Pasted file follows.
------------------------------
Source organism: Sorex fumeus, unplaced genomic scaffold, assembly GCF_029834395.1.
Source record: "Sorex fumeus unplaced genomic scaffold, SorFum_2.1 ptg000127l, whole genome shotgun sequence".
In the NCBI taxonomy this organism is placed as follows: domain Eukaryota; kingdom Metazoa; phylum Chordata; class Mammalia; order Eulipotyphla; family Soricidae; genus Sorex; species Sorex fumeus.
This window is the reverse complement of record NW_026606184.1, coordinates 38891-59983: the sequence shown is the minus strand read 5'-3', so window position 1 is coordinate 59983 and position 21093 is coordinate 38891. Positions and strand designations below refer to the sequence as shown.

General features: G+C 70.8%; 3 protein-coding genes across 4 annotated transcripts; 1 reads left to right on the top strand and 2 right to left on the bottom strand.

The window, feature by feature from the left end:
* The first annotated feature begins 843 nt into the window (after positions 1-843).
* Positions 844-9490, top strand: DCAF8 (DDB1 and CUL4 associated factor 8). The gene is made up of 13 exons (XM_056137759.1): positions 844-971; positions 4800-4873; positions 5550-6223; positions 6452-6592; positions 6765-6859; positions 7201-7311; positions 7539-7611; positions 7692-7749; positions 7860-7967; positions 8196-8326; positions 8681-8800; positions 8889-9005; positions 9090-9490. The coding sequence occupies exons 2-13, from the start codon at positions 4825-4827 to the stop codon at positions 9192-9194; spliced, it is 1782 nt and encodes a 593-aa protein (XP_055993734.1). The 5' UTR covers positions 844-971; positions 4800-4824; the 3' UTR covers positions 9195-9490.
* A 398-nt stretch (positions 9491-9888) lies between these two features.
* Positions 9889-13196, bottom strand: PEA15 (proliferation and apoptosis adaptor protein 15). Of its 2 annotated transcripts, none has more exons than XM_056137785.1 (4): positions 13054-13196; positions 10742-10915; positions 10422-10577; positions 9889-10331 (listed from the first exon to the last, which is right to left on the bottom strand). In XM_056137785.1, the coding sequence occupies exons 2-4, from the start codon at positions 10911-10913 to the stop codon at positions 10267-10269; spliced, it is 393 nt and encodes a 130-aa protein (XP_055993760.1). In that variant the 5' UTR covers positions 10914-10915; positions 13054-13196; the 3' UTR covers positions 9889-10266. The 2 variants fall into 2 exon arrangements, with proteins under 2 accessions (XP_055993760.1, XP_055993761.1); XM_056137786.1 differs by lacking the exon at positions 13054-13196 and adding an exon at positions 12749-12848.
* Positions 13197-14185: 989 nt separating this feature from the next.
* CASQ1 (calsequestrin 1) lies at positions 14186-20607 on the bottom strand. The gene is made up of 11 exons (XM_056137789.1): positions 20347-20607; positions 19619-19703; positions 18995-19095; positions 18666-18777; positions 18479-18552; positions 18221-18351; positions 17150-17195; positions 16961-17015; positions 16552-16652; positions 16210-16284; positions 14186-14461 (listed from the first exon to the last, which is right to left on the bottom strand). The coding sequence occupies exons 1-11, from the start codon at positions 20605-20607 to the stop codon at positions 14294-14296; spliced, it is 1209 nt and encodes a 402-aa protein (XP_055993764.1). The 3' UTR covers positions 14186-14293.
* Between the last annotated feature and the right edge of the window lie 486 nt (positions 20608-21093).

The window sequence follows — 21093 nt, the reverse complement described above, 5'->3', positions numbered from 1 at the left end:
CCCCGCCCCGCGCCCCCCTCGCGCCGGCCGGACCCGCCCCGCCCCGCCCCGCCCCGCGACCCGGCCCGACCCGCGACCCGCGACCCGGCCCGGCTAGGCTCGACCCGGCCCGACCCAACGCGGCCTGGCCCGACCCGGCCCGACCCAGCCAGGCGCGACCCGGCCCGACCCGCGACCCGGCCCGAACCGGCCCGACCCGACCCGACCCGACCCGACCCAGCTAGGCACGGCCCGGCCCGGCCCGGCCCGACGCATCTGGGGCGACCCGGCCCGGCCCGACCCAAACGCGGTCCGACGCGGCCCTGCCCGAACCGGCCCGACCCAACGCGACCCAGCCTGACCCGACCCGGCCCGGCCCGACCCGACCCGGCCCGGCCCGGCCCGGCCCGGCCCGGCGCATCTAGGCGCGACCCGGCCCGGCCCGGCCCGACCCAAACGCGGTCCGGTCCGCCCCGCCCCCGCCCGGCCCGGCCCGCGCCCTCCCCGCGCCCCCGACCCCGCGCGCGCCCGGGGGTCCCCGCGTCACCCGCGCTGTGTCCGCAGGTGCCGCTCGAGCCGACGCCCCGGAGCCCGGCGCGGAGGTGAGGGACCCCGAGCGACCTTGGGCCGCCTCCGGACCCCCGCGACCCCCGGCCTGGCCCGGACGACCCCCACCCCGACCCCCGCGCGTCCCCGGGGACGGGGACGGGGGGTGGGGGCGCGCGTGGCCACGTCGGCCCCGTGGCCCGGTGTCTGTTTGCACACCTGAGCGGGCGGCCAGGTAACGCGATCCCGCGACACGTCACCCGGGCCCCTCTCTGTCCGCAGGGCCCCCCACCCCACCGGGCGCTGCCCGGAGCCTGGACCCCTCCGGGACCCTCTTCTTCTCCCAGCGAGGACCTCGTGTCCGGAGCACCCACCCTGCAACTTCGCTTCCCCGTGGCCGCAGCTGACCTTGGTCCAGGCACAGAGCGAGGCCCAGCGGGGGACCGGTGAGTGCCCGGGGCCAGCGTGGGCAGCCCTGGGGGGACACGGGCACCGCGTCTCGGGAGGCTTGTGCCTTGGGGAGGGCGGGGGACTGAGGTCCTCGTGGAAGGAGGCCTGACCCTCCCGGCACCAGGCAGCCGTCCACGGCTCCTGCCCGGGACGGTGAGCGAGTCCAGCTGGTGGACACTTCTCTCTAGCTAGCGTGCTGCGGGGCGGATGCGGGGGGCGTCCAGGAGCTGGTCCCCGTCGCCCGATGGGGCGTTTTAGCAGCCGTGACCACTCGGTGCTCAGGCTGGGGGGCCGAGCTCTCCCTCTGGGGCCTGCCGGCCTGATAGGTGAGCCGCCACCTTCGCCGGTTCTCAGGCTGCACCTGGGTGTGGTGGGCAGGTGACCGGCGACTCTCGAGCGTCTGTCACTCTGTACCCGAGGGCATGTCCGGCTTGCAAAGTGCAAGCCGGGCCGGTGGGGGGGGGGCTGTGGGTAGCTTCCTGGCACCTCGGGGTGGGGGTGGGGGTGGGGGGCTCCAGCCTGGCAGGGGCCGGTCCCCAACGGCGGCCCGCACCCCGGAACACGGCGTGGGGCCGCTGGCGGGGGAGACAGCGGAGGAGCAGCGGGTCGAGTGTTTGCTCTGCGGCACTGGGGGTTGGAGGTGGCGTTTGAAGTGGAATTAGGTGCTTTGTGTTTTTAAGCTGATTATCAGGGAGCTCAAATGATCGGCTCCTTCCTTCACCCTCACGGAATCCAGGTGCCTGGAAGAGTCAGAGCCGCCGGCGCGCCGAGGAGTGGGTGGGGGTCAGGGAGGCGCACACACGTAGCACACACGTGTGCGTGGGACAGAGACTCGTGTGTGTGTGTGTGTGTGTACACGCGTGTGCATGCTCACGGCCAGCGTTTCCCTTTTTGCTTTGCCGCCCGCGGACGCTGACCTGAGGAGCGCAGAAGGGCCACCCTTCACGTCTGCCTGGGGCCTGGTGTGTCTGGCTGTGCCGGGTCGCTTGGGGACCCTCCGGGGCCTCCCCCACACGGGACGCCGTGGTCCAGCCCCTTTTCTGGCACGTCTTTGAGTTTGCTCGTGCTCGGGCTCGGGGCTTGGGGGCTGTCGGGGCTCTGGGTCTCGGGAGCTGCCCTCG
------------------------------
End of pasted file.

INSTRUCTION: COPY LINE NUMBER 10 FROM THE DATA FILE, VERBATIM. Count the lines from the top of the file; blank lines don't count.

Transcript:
* Positions 9889-13196, bottom strand: PEA15 (proliferation and apoptosis adaptor protein 15). Of its 2 annotated transcripts, none has more exons than XM_056137785.1 (4): positions 13054-13196; positions 10742-10915; positions 10422-10577; positions 9889-10331 (listed from the first exon to the last, which is right to left on the bottom strand). In XM_056137785.1, the coding sequence occupies exons 2-4, from the start codon at positions 10911-10913 to the stop codon at positions 10267-10269; spliced, it is 393 nt and encodes a 130-aa protein (XP_055993760.1). In that variant the 5' UTR covers positions 10914-10915; positions 13054-13196; the 3' UTR covers positions 9889-10266. The 2 variants fall into 2 exon arrangements, with proteins under 2 accessions (XP_055993760.1, XP_055993761.1); XM_056137786.1 differs by lacking the exon at positions 13054-13196 and adding an exon at positions 12749-12848.